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If, like me, you have recently discovered or rediscovered the beauty of the Grain coastal area you may be interested in reading the article written by Michael Dale about the area and beyond. An article he contributed to the Thames Estuary Partnership Magazine for 2012 and reasserts the value or should I say several of the different values of this most remote part of our Peninsula. The full article can be found here TOTT_Winter_2012_36-37 (1)

Michael also runs regular guided walks around the park, stopping on occasions to impart to you the fascinating history of parts of the park. Join one of these if you can, there are two remaining for this season and they take place on the 27th October and the 24th November, you can get more details by emailing michael.dale@virgin.net or calling 01634 270314

“With only one road in and out, through estuarine flatlands, the Isle of Grain is one of the most remote locations in South East England – the final stop at the end of a long peninsula which divides the two great rivers, the Thames, and the Medway, at their estuaries to the north sea. More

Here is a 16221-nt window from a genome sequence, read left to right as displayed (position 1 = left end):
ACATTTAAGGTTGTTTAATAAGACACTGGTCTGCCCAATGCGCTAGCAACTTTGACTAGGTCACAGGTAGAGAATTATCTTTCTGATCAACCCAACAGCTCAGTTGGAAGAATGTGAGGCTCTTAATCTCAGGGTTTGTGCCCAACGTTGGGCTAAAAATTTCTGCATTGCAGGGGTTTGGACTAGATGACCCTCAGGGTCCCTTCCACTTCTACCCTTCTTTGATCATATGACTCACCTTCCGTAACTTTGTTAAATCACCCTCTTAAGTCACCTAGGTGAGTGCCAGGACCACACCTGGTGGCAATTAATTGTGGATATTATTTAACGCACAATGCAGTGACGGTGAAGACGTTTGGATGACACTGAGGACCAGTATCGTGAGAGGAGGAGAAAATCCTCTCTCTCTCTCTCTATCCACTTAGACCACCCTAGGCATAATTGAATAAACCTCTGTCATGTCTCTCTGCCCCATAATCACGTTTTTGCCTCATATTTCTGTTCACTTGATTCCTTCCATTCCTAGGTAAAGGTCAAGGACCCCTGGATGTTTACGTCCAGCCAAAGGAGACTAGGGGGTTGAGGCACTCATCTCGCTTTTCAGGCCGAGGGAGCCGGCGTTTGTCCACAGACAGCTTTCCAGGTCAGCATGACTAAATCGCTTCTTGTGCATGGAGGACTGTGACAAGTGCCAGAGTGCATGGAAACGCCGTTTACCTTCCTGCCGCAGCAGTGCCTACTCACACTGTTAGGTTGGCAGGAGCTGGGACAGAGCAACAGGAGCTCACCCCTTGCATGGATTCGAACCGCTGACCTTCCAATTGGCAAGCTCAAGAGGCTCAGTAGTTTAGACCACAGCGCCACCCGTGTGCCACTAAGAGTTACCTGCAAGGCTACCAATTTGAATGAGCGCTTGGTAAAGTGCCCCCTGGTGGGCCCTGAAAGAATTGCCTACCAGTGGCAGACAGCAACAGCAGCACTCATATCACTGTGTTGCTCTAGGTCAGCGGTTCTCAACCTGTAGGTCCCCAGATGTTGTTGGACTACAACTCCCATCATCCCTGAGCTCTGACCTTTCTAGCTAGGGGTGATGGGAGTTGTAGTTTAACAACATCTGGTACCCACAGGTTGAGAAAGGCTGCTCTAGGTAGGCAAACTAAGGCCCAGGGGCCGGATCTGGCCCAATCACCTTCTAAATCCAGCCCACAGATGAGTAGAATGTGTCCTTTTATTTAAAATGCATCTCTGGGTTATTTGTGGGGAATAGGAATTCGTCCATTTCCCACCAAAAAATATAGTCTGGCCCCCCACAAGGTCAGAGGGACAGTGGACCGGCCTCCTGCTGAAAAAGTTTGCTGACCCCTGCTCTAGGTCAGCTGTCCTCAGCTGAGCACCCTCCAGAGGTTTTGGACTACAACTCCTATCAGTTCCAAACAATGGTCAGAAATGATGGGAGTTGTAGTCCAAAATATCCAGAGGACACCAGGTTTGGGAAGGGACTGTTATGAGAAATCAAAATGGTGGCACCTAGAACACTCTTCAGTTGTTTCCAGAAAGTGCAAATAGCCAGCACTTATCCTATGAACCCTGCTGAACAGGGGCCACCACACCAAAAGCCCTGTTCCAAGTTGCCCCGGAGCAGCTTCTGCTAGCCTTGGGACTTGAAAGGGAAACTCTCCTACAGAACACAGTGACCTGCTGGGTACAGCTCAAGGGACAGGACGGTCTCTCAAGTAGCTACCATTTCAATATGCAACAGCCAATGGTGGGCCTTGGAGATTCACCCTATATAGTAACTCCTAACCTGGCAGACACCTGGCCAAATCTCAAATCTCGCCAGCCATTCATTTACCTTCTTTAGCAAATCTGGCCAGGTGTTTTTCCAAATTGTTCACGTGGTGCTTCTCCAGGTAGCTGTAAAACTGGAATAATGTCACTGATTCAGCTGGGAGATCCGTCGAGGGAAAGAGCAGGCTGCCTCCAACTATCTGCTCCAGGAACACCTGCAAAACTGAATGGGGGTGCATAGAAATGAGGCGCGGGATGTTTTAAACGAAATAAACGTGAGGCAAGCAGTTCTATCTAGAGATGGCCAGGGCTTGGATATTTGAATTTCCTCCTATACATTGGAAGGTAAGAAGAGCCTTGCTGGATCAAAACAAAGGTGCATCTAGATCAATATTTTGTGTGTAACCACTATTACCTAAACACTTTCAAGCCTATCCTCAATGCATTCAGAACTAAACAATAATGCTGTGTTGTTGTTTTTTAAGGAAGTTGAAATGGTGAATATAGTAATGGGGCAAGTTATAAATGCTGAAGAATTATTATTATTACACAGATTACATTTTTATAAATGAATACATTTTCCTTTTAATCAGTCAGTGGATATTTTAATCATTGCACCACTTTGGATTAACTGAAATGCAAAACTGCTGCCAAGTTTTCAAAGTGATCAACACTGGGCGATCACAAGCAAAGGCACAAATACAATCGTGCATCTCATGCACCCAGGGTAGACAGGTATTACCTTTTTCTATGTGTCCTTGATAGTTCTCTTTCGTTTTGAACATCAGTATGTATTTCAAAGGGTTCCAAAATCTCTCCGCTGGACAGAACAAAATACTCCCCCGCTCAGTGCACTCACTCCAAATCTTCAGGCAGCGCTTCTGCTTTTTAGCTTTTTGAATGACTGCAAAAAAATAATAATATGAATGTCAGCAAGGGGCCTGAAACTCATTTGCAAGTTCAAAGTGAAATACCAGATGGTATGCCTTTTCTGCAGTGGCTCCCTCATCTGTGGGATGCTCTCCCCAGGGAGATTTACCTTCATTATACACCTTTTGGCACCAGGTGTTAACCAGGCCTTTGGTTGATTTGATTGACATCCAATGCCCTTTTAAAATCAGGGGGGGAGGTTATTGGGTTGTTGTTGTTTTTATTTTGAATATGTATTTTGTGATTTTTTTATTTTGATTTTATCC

Whittingham family plaque unveiling

Crest Presentation at the Steam Packet

Medway Queen Visitors Centre Vernon Stratford

Starboard paddle box – Richard Halton

Medway Queen 2 by Harley Crossley

The paddle steamer, Medway Queen, was built in 1924 for the New Medway Steam Packet Co. Ltd. She worked on the Thames estuary between the Medway towns and Southend-on-Sea with occasional forays elsewhere. In 1937 and 1953 she attended the Coronation Reviews at Spithead and during WWII she was used by the Royal Navy as a minesweeper. Her principal claim to fame is the Dunkirk evacuation of 1940 when Medway Queen and her crew made seven return trips and brought back 7000 British and French troops. After the war the ship returned to her old route and worked there until maintenance costs and falling revenues forced withdrawal in 1963. More

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